The mode of communicating with my employees will also form an important pillar in the supervisory plan of action. Democratic leadership has been lauded owing to its ability to bring more stakeholders to the decision-making panel in order to have a holistic and acceptable resolution on emerging issues. I will use democratic leadership in my role as an HR manager by adopting a culture of teamwork, continuous communication, and development. Employees, through their team leaders, will share their views and concerns freely. Members from different departments will be encouraged to collaborate and share ideas whenever there is a need. Urosevic and Milijic (2012) emulate Mary Jo Hatch’s model of cultural dynamics by emphasizing how the culture of communication and cooperation helps to propel the growth of an organization. Communication and harmonization of goals are possible only through effective communication. In an organization, communication among groups is the most critical factor that determines success in delivering any goal. Through the various teams, norms and communication channels will be developed and utilized for the benefit of organizational members.

I will also motivate and inspire performance within my team members. The model of human resource leadership style, which is effective in building motivation, is very critical in determining the success rate of an organization. Convincing workers that the organization’s mission and vision are viable can assist in staff motivation and development. Therefore, they should put all their energies, creativity, and innovativeness in the workplace. Weightman (2008) explains that when employees are motivated, they always put more effort and focus on achieving specific objectives, whether individually or in groups. My motivation method will include providing rewards to teams when they realize preset objectives. This will make all the members work closely and frequently communicate in ensuring they that obtain the desired rewards (Certo, 2010).

Utilization of a number of tools will solve emerging challenges and assist in facilitating tough supervisory decisions. In their publication, Urosevic and Milijic (2012) argue that bringing employees closer to the top leadership can advance participatory leadership through the adoption of new structures. In the past, long hierarchical structures have made it difficult to supervise the lower-level staff members. Job description, work plan, and schedules are also crucial areas in this discussion. In their publication, Dysvik and Kuvaas (2010) elaborate that some of the problem-solving tools that managers in organizations use to avert poor performance include defining job positions, devising a work plan, and ensuring that various working teams operate within the given schedules.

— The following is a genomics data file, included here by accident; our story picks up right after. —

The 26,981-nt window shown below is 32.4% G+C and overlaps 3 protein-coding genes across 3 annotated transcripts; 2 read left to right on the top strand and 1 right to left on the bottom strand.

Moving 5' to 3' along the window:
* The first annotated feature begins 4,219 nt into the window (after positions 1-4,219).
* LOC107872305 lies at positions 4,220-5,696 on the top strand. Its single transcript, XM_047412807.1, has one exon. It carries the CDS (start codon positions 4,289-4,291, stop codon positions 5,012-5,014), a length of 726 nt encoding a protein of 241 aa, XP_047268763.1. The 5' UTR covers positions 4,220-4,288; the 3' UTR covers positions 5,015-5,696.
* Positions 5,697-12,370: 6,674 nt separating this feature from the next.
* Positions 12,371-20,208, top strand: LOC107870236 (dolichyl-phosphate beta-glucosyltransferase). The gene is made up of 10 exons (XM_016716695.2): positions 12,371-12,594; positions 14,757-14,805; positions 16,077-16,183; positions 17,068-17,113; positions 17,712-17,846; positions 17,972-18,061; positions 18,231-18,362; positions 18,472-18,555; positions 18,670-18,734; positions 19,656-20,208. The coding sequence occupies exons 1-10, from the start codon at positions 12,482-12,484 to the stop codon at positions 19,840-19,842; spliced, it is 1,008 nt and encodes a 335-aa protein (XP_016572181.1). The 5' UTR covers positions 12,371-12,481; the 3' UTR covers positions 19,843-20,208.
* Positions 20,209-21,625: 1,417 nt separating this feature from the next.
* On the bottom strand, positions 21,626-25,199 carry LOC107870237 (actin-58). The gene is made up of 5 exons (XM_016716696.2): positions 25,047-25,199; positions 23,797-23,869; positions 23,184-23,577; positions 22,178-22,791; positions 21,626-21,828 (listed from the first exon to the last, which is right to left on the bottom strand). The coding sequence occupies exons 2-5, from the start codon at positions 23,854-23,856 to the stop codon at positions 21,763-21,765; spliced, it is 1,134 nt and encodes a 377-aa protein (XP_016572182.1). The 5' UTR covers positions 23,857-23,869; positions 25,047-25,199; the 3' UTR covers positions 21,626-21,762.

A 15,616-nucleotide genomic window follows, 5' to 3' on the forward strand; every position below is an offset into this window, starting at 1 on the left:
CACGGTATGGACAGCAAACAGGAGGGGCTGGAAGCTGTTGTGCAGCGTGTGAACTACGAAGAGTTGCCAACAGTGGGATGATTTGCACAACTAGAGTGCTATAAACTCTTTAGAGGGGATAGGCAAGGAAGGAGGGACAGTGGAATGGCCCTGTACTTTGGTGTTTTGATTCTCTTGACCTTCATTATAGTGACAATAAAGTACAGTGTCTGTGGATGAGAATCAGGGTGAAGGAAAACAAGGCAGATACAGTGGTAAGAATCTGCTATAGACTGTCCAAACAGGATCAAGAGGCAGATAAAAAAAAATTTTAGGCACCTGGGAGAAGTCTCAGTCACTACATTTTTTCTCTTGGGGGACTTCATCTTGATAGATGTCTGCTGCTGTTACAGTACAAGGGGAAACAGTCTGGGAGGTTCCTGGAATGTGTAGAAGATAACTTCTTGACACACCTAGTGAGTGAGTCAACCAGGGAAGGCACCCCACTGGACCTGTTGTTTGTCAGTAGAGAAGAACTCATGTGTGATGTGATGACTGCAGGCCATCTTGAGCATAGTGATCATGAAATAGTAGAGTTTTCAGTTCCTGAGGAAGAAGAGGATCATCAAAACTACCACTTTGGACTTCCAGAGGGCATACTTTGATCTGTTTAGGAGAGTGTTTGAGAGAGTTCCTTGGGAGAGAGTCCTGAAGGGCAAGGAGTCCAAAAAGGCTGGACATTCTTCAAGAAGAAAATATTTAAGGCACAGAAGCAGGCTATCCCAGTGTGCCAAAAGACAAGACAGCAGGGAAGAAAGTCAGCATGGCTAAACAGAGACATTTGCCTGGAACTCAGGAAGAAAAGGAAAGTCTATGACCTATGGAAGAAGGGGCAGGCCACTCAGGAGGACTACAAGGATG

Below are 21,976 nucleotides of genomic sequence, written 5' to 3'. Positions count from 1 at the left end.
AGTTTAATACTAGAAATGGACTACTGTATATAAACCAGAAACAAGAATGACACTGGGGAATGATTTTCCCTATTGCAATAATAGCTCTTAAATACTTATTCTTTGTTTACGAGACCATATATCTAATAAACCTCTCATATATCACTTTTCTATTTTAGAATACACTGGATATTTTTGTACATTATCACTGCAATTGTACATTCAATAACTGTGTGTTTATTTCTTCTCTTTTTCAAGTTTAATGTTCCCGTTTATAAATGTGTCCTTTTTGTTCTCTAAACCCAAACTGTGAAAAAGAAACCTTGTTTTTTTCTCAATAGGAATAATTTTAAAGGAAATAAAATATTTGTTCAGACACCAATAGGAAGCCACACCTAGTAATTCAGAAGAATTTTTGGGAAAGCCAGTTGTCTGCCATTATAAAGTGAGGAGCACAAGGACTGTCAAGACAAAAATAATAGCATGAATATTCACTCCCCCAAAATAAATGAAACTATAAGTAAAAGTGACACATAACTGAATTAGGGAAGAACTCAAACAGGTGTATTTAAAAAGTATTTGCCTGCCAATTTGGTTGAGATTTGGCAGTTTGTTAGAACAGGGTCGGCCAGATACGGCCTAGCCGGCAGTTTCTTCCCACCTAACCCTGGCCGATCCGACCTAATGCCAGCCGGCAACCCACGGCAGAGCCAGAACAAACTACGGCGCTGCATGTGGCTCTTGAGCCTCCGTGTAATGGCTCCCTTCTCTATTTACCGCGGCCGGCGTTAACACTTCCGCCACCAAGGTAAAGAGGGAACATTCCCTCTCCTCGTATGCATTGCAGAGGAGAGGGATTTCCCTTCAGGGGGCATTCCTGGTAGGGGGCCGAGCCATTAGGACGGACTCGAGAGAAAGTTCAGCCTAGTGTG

As a leader, employing the aforementioned tools in supervision will be critical in ensuring that employees and teams do their tasks appropriately. Reports, policy, and procedure manuals will have to be developed and monitored. Policies in an organization are significant in establishing better operational methods. According to Weightman (2008), clear policies define acceptable behaviors within an organization. Procedures and reports will be critical in ensuring the sustained performance of workers and teams. Poor performance, fights, and misconduct of employees in an organization are some of the problems that several employers and HR managers deal with on a regular basis. Addressing this problem under disciplinary action has raised several concerns among professionals since most leaders terminate the tenure of their workers in an unfair manner.

Weightman (2008) asserts that a lack of guidance and proper communication by leaders in an organization is the root cause of misconduct among workers that often lead to poor performance. The absence of clear goals, policies, regular performance reviews, and position descriptions are the main causes of disciplinary issues in the workplace. In my leadership style, I will take a proactive stance in creating positive reinforcement programs, promoting learning, development, and training programs, designing work balance programs, and offering employee counseling (Films Media Group, 1986). To sum up, the ability of an HR leader to pursue the needs of employees and the required supervisory roles in an organization relies on the leader’s capacity to comprehend the existing organizational culture. This understanding enables the generation of changes necessary for a new culture that promotes organizational strategies. An understanding of organizational culture based on the underlying cultural values, beliefs, communication, perceptions, and relationships among employees is a critical factor for improving workplace productivity.


Bono, J., Foldes, J. J., Vinson, G., & Muros, J. P. (2007). Workplace Emotions: The Role of Supervision and Leadership. Web.

Certo, S.C. (2010). Supervision: Concepts and Skill-Building. New York: McGraw-Hill Education.

Dysvik, A., & Kuvaas, B. (2010). Exploring the relative and combined influence of mastery-approach goals and work intrinsic motivation on employee turnover intention. Personnel Review, 39(5), 622-638.

Films Media Group. (1986).Personnel: employee relations and problems. Web.

Keynes, M. K. (2007). The general theory of employment, interest, and money. Oxford: Macmillan Publishers.

Urosevic, S., & Milijic, N. (2012). Influence of demographic factors on employee satisfaction and motivation. Organizacija, 45(4), 174.

Weightman, J. (2008). The Employee Motivation Audit. Cambridge: Strategy Publications.